When it’s time to bring home a new farm pickup truck, there are a lot of things to consider. For example, every new pickup on a dealer lot has a window sticker showing Transport Canada fuel mileage ratings. Trouble is, those mileage figures may not really reflect what a truck’s actual consumption will be on the farm.
And how do a truck’s features compare to what’s available in competitive models? It’s almost impossible to make a detailed comparison of trucks if you test drive one, then have to wait a couple of days to test another on a completely different route. And it’s unlikely any dealer would welcome you showing up for a test drive with a loaded trailer to measure a truck’s pulling ability.
There’s only one way to find out how today’s crop of half-ton trucks really compare with each other, and that is to operate each of them in exactly the same way on exactly the same roads. And make them do what farm pickups do: work.
That’s precisely what happens at the annual Canadian Truck King Challenge. This year Grainews was there and took part in the testing and judging. The major brands with something new to offer in the half-ton truck category each submitted a model for testing.
Here’s who showed up:
Ford entered two F150s, one with a 2.7 litre EcoBoost V6 and six speed transmission, as well as another 3.5 litre version. A Ram 1500 with a 3.0 litre EcoDiesel-eight speed combination was there too. And lastly, GM delivered a pre-production Silverado with the 5.3 litre EcoTech3 V8 mated to an eight speed transmission.
To evaluate exactly how these trucks perform and how much fuel they drink in the process, each of the four judges drove all the trucks along the same predetermined route under the same conditions. They were driven over an off-road course as well.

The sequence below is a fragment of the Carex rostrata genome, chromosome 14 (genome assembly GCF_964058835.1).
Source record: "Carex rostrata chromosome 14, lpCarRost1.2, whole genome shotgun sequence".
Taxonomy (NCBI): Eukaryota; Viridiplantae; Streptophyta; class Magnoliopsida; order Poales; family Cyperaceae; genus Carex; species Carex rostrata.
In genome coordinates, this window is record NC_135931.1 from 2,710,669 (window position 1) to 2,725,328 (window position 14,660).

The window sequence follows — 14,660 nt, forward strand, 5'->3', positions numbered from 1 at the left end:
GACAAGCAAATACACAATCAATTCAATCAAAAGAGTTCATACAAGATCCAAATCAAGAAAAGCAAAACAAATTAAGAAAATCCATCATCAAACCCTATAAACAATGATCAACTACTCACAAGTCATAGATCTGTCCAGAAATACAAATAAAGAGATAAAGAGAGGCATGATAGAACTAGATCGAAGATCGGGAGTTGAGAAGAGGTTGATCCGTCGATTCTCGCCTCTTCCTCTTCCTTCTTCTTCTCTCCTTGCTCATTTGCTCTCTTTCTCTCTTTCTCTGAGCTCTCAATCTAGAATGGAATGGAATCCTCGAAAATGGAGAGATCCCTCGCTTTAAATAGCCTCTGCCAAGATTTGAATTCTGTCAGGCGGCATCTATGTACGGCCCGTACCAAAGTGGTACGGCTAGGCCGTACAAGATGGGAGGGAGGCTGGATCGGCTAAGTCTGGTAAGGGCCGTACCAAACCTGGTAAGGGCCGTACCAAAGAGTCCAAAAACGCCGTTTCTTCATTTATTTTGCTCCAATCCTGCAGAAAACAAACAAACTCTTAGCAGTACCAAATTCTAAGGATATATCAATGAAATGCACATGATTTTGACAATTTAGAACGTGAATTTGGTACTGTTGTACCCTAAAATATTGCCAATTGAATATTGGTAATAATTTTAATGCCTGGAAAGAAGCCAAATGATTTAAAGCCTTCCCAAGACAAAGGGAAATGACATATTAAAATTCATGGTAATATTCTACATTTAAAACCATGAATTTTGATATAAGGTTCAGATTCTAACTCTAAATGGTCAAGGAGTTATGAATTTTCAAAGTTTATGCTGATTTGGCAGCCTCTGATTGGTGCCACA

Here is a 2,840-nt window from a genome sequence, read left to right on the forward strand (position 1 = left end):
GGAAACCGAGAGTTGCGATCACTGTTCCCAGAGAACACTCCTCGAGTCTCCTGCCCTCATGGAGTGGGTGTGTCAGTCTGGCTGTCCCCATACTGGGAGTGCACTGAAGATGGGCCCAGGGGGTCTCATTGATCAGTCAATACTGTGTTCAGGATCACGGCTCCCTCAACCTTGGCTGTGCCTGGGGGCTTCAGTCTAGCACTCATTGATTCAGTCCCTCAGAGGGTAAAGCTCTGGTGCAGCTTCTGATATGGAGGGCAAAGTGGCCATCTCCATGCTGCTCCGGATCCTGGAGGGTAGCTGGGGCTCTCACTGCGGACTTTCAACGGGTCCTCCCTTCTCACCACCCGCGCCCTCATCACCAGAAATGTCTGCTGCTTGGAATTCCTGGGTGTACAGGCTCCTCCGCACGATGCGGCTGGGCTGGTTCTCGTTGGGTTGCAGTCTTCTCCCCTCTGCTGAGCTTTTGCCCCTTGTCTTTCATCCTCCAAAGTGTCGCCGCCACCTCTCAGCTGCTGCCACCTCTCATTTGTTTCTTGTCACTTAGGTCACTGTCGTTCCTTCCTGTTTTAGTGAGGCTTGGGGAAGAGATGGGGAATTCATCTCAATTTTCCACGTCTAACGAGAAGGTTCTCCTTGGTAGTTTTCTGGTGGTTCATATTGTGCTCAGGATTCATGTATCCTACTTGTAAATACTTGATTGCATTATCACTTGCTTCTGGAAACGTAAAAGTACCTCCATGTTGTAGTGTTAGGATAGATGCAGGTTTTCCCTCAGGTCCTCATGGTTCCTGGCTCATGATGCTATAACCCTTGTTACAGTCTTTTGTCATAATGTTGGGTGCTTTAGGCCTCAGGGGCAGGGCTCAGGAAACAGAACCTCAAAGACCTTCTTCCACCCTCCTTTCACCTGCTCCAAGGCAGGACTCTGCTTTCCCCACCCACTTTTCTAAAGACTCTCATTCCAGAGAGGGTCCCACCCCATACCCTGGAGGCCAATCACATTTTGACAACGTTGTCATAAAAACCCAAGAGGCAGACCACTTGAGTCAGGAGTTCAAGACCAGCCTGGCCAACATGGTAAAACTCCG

For the on-road portion of the test, trucks made the trip empty as their performance, ride and other characteristics were reviewed. Second, the trucks again drove the route with a 454 kilogram (1,000 pound) load in the bed. Third, a 2,727 kilogram (6,000 pound) trailer was hitched to the back, and the trucks were once again driven along the test route. To really simulate farm conditions, that route included both pavement and gravel roads in a rural area.
To provide an overall evaluation, judges rated a variety of features and characteristics, such as throttle response, handling and braking feel. Some of the categories rated required a little subjective opinion; but to compensate for that, all the scores were added up and averaged. An overall winner was declared based on the total scores.
The scores were close, reflecting just how good today’s crop of half tons really is; but the Ram 1500 EcoDiesel inched out victory by a few overall points, and three out of four judges rated it highest in the group. So the decision was almost unanimous.
The Ram also had the lowest overall fuel consumption in the group, and by quite a bit. It averaged 9.76 litres per 100 kilometres across the entire testing period, roughly three litres less than the second-place 3.5 litre Ford gas engine. It achieved the lowest consumption numbers in every test.
All of the trucks seemed to excel in at least one or two areas.
Take the 2.7 litre Ford, for example. This relatively tiny engine showed impressive ability, even when pulling the trailer, much better than most judges expected. If, however, you believe there is no replacement for displacement, Chevy’s Silverado had the biggest power plant, and it was clear during the trailer towing test this V-8 had loads of torque. To help with fuel consumption, it has a cylinder shut down feature.
The updated Chevy has new front-end styling, which makes it a good looking truck, but the high hood would also make it the most difficult of the group to navigate through a parking lot with tight quarters. It just wasn’t as easy to see obstructions close to the front bumper on this truck as it was on the others.
Looking for more? Check out our video on e-QuipTV at the Canadian Truck King Challenge.